Author: Agota Kristof
Translator: Gyeong-shik Yong
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|>>>This book is written in Korean only.
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About This Book
The Notebook describes the lives of a nameless twins that grow up
in a Hungarian border village during the second world war. The are raised by
their grandmother, or maybe it is better to say that they grow up despite the
presence of their grandmother. The children find ways to survive the war: on the
one hand they can be extremely friendly and caring, for example for the girl
next door, on the other hand they are 2 extremely awful boys who steal, deceive,
betray and even murder whenever they think this is necessary. A beautiful,
oppressive book about what war does to children, but also about the capacity of
children to survive under extreme conditions.
The Proof describes the life of Lucas, who remains in the Hungarian village after the war. He tries to get a decent life, but every time he seems to have some luck something awful happens which brings him back to square one. At the end of the book a German appears in the village who may or may not be his brother Claus.
The Third Lie consists of 3 parts: one in which Claus describes the search for his brother after his return to the capital. Finally he finds an old, misanthropist poet whose name is also Klaus and who denies to be his brother. In the second part this Klaus describes why he does not want to recognize his brother. --Linda Oskam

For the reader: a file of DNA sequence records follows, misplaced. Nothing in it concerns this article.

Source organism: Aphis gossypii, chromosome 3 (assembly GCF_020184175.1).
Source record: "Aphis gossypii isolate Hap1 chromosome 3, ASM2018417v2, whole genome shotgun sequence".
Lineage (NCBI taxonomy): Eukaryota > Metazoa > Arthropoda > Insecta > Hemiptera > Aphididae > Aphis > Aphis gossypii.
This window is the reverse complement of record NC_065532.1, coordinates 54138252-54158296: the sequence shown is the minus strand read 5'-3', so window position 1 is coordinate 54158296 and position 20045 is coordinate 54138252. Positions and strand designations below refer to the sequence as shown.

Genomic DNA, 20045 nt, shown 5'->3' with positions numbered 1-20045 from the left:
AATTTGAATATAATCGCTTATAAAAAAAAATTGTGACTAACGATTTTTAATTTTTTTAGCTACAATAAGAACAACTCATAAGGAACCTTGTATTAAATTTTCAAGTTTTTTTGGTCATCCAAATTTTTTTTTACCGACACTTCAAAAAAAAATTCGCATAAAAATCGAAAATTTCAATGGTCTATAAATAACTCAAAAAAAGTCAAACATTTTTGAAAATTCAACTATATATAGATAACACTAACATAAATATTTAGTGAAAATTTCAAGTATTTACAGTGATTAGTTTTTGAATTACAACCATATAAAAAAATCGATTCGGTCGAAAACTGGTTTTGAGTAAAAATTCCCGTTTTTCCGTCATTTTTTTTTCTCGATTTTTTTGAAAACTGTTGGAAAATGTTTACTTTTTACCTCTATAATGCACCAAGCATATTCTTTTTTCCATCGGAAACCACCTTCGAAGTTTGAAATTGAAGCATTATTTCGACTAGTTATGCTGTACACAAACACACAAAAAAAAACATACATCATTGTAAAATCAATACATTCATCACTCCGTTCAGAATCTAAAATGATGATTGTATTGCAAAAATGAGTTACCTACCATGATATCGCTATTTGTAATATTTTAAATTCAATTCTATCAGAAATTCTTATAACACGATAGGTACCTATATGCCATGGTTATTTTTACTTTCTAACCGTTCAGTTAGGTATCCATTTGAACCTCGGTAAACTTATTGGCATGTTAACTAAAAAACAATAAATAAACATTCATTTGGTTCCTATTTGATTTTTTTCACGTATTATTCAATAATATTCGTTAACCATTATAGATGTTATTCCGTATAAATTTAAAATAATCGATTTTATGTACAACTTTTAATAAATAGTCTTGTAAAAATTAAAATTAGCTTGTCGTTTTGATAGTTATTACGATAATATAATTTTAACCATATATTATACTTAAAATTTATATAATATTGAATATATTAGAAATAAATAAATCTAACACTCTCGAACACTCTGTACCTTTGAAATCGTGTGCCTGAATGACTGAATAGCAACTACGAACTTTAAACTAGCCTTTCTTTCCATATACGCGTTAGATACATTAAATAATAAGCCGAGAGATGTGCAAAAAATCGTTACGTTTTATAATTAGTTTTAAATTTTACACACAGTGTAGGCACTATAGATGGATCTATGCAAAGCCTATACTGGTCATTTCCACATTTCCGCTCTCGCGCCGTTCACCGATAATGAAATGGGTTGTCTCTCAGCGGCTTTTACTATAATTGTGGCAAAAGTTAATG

There aren't that many amazing books to read in the world. How often do you take a book and find that it lacks that something that keeps you awake at night or makes you wake up early (when you adore sleeping) just to read it? This is not a thriller (which can have the same effect but for different reasons). This is a monster itself, but in the best sense possible. You just can't miss it. For anything. --Mafalda Moutinho
Uncanny. How can such simple, methodical prose achieve such poetry? How can such bare-bones descriptions and lists of nouns provoke such emotion? Kristof (a Hungarian who writes in French) writes like a dream--and begs comparison with Samuel Beckett and Vladimir Nabokov. The Notebook is a black comedy of the war years written in the first person plural by inseparable twin boys. Brought up by a filthy, illiterate old woman, they learn life's most precious skills--to lie, steal, fight, beg and blackmail. In The Proof, one twin flees across the border and the one left behind never recovers. He spins a heartbreaking tale of loneliness despite raising a family and pursuing an affair among totalitarian drabness. The Third Lie contains two versions of the exile's return 50 years later. In the first half, the exile wanders around in search of his brother, and in the process, reinventing his own life. In the second half, the twin who stayed spins another heartrending version of the boys' past. Read in succession, the trilogy enchants with its facts and fables, its onion-layer structure, and its icy prose. --A Reader on Amazon.com
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